Makivik’s president concentrating on Nunavik accord
As delegates prepare for next week’s Makivik Corporation AGM in Quartaq, Pita Aatami is pushing Quebec City and Ottawa for more progress in signing the Nunavik political accord on self-government.
MONTREAL — As Nunavik’s land claim organization prepares to meet next week in Quartaq, there’s a lot weighing on the mind of Makivik Corporation President Pita Aatami.
“Number one is the political accord,” said Aatami.
Aatami is holding last-minute discussions with Quebec native affairs minister Guy Chevrette to see if there’s any way to shake some life back into talks on a Nunavik political accord.
This accord would establish a tripartite Nunavik Commission whose mandate includes the planning of a new regional government structure for Nunavik.
Its content has been fully negotiated for months, but efforts to sign the deal bogged down last summer.
Several Quebec government departments were reportedly lukewarm over granting Nunavik any more regional autonomy. A changeover in leadership at Makivik, Quebec’s provincial election, and the January 1 avalanche also contributed to accord talks being shelved.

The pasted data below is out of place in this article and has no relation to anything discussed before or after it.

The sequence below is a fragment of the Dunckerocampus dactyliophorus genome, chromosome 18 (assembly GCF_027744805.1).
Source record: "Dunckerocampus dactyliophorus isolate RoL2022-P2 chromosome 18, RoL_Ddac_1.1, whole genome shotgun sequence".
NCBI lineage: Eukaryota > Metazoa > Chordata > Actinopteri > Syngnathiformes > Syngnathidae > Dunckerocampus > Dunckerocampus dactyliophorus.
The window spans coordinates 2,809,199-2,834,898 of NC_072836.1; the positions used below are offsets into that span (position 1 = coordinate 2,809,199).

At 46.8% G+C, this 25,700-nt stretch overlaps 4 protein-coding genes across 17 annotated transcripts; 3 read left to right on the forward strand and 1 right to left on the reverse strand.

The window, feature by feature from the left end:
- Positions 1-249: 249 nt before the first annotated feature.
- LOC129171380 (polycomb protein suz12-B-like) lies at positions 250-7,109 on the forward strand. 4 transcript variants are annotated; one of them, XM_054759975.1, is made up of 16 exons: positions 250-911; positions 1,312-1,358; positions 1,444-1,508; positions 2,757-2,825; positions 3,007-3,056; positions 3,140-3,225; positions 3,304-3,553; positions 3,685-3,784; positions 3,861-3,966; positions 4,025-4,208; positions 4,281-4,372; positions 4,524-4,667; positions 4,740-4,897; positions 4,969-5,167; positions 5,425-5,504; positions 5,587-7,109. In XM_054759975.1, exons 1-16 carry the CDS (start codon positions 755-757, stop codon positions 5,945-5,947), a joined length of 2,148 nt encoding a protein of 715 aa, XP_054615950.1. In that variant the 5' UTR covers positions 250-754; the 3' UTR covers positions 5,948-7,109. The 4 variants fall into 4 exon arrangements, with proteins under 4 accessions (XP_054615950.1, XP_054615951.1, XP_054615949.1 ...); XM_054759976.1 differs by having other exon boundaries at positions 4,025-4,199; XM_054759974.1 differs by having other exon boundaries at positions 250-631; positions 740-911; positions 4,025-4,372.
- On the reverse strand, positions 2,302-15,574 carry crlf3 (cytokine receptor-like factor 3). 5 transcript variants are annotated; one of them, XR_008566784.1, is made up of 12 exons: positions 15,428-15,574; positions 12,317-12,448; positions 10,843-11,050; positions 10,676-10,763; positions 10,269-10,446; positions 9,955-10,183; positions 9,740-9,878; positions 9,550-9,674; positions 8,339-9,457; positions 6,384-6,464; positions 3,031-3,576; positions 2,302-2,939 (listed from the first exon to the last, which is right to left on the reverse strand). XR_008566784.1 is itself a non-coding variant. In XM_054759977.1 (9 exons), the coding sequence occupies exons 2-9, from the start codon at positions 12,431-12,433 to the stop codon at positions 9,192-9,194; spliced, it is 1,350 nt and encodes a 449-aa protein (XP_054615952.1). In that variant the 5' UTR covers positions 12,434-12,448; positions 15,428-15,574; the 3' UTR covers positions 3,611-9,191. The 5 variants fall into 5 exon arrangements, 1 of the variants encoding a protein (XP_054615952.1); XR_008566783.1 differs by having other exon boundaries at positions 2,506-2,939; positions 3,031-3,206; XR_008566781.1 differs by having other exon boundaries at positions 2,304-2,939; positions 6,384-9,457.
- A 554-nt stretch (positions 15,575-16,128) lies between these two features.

But Aatami said he still has some hope that he will have something concrete to bring to Makivik’s membership at their annual general meeting next week. Chevrette and his federal counterpart, Jane Stewart, have also been invited to attend the AGM, just in case the accord moves ahead.
Delegates will also look at other outstanding federal and provincial issues, such as the offshore agreement and Nunavik’s marine infrastructure program. Housing and beneficiary eligibility are expected to spark heated discussions.
Aatami also plans to bring a new subject to the table: dogs.
During his recent field trip to all Nunavik communities, Aatami said he kept on hearing heart-breaking stories about how authorities killed sled dogs during the 60s. Without dogs, hunters were deprived of their livelihood and could no longer put food on the table.
“There was no compensation given out at the time for people who lost their dogs,” said Aatami.
Recently, because of an airlift of stray dogs from Kangirsuk to Montreal, national media attention focussed on Nunavik’s dog surplus. Shooting dogs as a method of controlling the canine population came under fire.
“Now, they make a big story about shooting a few dogs, but they never made a big thing about shooting dogs in the 1960s,” said Aatami.
Aatami will also face a new executive at the end of the annual general meeting. On Friday, March 19, some 4667 eligible voting beneficiaries of the James Bay and Northern Quebec Agreement go the polls to choose for a new treasurer and a second vice-president.
Three candidates are running for the position of treasurer, Bob Deer, Minnie Grey and Anthony Ittoshat. Two are vying for the position of second vice-president, the incumbent Johnny Peters, and Mark Papigatuk.